The modifications Tesla made to its Autopilot, partially automated driving system, including how it ensures drivers are paying attention and how it identifies and reacts to objects, are being closely scrutinized by U.S. auto safety regulators.
According to a statement on July 6, the National Highway Traffic Safety Administration requested specifics about modifications made to all system versions, including dates and thorough descriptions.
The request is a large component of a more significant effort to determine why Tesla’s using Autopilot has struck emergency vehicles parked along roadways and responding to other situations. All automated driving systems, such as full-self driving, are included, which Tesla owners are testing on public roads.
Since August 2021, the agency has been looking into crashes involving Teslas equipped with autonomous technology. Since 2016, investigators have dispatched teams to look into more than 30 collisions that have resulted in at least 14 fatalities.
In a letter dated July 3 and published on the NHTSA website, the organization requests that Tesla list any modifications made to the systems in the “design, material composition, manufacture, quality control, supply, function, or installation of the subject system, from the start of production to date.”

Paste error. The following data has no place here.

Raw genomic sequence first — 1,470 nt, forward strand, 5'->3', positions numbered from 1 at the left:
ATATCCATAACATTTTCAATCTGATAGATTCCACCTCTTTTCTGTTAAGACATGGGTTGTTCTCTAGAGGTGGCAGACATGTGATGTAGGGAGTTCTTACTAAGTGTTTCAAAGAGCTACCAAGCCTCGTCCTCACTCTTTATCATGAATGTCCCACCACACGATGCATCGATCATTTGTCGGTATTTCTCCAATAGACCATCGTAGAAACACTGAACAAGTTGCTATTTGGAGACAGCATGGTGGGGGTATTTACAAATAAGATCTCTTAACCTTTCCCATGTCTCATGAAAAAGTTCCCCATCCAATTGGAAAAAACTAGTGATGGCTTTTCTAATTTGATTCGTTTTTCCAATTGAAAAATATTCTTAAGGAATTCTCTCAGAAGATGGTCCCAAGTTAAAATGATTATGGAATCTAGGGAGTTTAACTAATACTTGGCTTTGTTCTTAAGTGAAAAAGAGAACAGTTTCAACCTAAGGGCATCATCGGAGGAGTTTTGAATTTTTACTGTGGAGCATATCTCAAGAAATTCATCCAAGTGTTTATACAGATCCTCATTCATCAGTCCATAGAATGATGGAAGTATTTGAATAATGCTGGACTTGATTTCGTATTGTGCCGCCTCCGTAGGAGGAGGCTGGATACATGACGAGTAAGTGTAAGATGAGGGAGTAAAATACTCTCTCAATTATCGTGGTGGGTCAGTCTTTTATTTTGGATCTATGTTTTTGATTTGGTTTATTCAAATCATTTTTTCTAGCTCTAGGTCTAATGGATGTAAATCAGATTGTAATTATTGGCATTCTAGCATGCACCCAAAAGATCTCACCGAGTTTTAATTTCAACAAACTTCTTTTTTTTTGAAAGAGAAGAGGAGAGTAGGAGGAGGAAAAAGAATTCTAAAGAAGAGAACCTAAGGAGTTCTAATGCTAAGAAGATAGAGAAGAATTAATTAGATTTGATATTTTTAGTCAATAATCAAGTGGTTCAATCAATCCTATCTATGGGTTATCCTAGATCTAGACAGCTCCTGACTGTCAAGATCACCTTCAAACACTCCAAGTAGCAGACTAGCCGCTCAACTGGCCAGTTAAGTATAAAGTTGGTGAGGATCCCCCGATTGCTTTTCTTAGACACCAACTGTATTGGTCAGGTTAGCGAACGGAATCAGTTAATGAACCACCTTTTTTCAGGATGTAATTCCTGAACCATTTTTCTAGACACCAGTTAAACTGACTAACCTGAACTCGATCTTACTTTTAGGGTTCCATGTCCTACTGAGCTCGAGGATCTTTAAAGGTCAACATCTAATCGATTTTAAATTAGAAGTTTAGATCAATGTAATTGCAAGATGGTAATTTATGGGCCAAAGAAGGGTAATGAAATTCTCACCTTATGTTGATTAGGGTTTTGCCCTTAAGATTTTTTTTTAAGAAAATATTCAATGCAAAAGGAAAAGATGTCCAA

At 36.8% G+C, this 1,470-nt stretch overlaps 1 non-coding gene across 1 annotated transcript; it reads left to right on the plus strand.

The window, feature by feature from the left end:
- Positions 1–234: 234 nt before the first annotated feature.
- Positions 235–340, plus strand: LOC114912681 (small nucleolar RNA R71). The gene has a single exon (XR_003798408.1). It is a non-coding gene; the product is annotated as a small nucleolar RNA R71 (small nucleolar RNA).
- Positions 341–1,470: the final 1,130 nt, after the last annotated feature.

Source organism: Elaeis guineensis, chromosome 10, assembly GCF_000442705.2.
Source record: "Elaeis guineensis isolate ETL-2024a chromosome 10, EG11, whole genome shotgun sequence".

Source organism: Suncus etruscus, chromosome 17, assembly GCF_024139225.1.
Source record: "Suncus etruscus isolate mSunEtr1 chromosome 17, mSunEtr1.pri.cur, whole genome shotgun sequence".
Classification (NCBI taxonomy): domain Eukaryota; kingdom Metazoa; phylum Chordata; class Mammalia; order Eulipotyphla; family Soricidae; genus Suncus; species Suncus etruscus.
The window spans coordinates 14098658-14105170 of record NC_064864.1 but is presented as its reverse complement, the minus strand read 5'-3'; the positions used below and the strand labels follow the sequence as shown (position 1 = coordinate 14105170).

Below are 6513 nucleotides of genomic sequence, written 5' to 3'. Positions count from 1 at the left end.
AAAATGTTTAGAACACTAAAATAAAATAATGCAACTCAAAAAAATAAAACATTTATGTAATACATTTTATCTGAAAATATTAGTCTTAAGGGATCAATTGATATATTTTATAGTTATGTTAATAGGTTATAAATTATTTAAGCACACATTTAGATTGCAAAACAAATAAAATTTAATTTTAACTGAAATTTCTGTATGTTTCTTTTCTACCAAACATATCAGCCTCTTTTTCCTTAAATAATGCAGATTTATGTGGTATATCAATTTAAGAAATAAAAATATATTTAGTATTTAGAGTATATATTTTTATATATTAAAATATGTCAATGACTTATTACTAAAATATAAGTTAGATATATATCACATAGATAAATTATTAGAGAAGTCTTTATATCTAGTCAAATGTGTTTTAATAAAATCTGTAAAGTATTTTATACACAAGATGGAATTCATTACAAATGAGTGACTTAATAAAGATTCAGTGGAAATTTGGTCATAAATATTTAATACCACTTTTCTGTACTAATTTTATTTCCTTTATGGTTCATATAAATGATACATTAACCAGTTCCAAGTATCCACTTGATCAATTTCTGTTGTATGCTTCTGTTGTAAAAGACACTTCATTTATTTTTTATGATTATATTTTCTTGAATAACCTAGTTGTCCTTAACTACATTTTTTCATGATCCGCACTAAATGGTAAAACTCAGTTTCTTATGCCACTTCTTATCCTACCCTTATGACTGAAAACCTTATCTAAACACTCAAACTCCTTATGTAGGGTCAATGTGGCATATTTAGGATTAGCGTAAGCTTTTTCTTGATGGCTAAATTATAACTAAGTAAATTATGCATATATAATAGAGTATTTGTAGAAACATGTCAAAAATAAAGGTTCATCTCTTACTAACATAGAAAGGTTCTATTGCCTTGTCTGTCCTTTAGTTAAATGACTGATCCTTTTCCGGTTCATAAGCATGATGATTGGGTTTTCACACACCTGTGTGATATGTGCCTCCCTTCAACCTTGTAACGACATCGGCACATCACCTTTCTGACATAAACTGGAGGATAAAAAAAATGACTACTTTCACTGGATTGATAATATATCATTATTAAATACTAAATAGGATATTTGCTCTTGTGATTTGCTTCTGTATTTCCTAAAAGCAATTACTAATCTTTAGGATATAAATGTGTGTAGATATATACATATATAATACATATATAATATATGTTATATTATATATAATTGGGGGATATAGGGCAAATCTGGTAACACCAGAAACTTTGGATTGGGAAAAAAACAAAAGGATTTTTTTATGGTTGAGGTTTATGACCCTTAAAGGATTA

The letter indicates that Tesla must answer the request by July 19 or risk civil penalties. It also requests an update on a previous response from Sept. 19 of last year.
The modifications made by Tesla as part of the “Full Self-Driving” software recall in February are included in the NHTSA’s request. Due to the software’s potential to violate traffic regulations, NHTSA pressured Tesla to recall approximately 363,000 vehicles. Additionally, the NHTSA stated that the system might take risky behaviors such as proceeding directly through an intersection from a turn-only lane, a yellow traffic light carelessly, or failing to react to speed limit changes.